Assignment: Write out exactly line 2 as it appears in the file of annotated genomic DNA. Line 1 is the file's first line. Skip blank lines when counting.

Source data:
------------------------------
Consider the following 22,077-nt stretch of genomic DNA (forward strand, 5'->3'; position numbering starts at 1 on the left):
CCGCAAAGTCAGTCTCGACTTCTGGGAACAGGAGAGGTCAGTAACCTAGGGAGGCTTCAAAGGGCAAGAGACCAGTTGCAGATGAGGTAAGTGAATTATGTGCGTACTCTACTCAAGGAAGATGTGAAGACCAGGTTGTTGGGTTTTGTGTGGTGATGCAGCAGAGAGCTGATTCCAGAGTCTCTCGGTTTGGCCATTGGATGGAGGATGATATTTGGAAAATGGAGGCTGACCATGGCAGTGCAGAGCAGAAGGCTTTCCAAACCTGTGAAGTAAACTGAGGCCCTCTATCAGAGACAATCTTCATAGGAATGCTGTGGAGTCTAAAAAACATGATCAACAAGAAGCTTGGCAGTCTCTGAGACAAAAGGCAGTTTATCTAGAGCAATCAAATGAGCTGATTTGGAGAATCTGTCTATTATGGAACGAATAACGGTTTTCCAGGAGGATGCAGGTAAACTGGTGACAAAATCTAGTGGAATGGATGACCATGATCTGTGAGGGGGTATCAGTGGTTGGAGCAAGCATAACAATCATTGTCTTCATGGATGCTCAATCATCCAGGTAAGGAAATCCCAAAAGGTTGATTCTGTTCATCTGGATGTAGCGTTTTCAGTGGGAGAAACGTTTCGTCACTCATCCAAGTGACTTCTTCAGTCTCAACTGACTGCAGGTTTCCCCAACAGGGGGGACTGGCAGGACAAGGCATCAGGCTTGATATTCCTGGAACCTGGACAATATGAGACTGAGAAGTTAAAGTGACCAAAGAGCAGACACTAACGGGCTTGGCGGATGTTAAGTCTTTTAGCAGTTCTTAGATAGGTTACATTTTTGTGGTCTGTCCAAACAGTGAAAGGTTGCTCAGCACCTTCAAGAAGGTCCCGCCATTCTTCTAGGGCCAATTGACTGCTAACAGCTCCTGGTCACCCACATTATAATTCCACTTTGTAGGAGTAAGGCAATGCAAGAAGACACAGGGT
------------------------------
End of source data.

CCGCAAAGTCAGTCTCGACTTCTGGGAACAGGAGAGGTCAGTAACCTAGGGAGGCTTCAAAGGGCAAGAGACCAGTTGCAGATGAGGTAAGTGAATTATGTGCGTACTCTACTCAAGGAAGATGTGAAGACCAGGTTGTTGGGTTTTGTGTGGTGATGCAGCAGAGAGCTGATTCCAGAGTCTCTCGGTTTGGCCATTGGATGGAGGATGATATTTGGAAAATGGAGGCTGACCATGGCAGTGCAGAGCAGAAGGCTTTCCAAACCTGTGAAGTAAACTGAGGCCCTCTATCAGAGACAATCTTCATAGGAATGCTGTGGAGTCTAAAAAACATGATCAACAAGAAGCTTGGCAGTCTCTGAGACAAAAGGCAGTTTATCTAGAGCAATCAAATGAGCTGATTTGGAGAATCTGTCTATTATGGAACGAATAACGGTTTTCCAGGAGGATGCAGGTAAACTGGTGACAAAATCTAGTGGAATGGATGACCATGATCTGTGAGGGGGTATCAGTGGTTGGAGCAAGCATAACAATCATTGTCTTCATGGATGCTCAATCATCCAGGTAAGGAAATCCCAAAAGGTTGATTCTGTTCATCTGGATGTAGCGTTTTCAGTGGGAGAAACGTTTCGTCACTCATCCAAGTGACTTCTTCAGTCTCAACTGACTGCAGGTTTCCCCAACAGGGGGGACTGGCAGGACAAGGCATCAGGCTTGATATTCCTGGAACCTGGACAATATGAGACTGAGAAGTTAAAGTGACCAAAGAGCAGACACTAACGGGCTTGGCGGATGTTAAGTCTTTTAGCAGTTCTTAGATAGGTTACATTTTTGTGGTCTGTCCAAACAGTGAAAGGTTGCTCAGCACCTTCAAGAAGGTCCCGCCATTCTTCTAGGGCCAATTGACTGCTAACAGCTCCTGGTCACCCACATTATAATTCCACTTTGTAGGAGTAAGGCAATGCAAGAAGACACAGGGT